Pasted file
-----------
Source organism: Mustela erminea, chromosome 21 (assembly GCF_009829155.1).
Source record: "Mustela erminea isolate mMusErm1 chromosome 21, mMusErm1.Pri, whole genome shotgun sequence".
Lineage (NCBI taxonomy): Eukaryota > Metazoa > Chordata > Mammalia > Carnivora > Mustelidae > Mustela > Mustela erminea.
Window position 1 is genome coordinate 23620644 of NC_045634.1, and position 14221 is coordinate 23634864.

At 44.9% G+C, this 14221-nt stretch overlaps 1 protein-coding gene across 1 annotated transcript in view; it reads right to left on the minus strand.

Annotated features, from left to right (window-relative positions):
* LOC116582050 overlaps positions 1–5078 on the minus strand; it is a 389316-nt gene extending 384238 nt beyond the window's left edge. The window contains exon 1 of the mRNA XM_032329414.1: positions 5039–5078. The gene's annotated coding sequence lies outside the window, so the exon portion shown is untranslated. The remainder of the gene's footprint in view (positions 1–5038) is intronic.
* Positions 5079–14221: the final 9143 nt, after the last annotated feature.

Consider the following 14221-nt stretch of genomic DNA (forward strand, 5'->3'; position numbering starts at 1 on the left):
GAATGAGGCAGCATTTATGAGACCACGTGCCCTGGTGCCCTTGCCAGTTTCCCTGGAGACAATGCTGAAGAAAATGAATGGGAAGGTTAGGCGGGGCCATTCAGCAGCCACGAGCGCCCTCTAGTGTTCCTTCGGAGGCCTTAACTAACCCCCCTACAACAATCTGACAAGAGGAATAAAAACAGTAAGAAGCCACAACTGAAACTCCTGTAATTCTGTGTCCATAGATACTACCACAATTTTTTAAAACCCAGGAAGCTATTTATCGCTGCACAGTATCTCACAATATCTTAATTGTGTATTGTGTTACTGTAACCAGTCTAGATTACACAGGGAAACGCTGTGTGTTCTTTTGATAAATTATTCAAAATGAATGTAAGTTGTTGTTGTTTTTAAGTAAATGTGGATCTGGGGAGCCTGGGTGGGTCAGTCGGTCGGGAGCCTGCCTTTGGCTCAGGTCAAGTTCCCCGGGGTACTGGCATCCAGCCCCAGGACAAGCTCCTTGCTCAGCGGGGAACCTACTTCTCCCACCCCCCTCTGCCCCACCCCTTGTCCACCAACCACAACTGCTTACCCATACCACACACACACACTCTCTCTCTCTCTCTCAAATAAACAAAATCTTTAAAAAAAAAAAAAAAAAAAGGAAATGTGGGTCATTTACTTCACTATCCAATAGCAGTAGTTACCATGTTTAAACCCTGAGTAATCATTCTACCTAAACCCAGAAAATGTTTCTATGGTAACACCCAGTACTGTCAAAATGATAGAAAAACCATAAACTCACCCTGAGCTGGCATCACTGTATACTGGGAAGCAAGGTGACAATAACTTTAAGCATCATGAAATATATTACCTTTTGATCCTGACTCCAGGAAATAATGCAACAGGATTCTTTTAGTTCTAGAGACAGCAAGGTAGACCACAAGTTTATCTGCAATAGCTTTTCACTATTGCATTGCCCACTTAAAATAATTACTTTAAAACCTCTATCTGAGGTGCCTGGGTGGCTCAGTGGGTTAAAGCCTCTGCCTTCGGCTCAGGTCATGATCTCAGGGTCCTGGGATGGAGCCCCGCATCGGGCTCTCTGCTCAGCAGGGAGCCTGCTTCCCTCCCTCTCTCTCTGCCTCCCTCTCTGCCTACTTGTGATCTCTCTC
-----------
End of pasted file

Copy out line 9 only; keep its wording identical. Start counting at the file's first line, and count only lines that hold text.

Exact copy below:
Consider the following 14221-nt stretch of genomic DNA (forward strand, 5'->3'; position numbering starts at 1 on the left):